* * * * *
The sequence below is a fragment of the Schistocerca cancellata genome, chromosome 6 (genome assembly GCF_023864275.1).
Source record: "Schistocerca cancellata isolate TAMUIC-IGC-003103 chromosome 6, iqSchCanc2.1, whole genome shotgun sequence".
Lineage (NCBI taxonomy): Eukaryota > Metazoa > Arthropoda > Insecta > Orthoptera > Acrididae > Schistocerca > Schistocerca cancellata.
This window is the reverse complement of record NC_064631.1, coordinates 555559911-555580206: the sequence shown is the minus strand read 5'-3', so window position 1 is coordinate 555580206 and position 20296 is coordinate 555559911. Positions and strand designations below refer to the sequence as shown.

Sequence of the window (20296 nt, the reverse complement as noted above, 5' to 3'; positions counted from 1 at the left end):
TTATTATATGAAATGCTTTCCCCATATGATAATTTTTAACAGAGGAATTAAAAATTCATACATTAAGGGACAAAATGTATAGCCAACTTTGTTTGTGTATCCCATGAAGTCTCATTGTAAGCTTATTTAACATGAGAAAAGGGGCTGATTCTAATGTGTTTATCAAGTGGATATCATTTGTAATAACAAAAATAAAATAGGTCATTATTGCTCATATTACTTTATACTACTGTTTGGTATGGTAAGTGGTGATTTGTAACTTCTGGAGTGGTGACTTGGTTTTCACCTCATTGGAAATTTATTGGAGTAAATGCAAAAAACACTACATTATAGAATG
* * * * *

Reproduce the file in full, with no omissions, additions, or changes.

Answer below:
The sequence below is a fragment of the Schistocerca cancellata genome, chromosome 6 (genome assembly GCF_023864275.1).
Source record: "Schistocerca cancellata isolate TAMUIC-IGC-003103 chromosome 6, iqSchCanc2.1, whole genome shotgun sequence".
Lineage (NCBI taxonomy): Eukaryota > Metazoa > Arthropoda > Insecta > Orthoptera > Acrididae > Schistocerca > Schistocerca cancellata.
This window is the reverse complement of record NC_064631.1, coordinates 555559911-555580206: the sequence shown is the minus strand read 5'-3', so window position 1 is coordinate 555580206 and position 20296 is coordinate 555559911. Positions and strand designations below refer to the sequence as shown.

Sequence of the window (20296 nt, the reverse complement as noted above, 5' to 3'; positions counted from 1 at the left end):
TTATTATATGAAATGCTTTCCCCATATGATAATTTTTAACAGAGGAATTAAAAATTCATACATTAAGGGACAAAATGTATAGCCAACTTTGTTTGTGTATCCCATGAAGTCTCATTGTAAGCTTATTTAACATGAGAAAAGGGGCTGATTCTAATGTGTTTATCAAGTGGATATCATTTGTAATAACAAAAATAAAATAGGTCATTATTGCTCATATTACTTTATACTACTGTTTGGTATGGTAAGTGGTGATTTGTAACTTCTGGAGTGGTGACTTGGTTTTCACCTCATTGGAAATTTATTGGAGTAAATGCAAAAAACACTACATTATAGAATG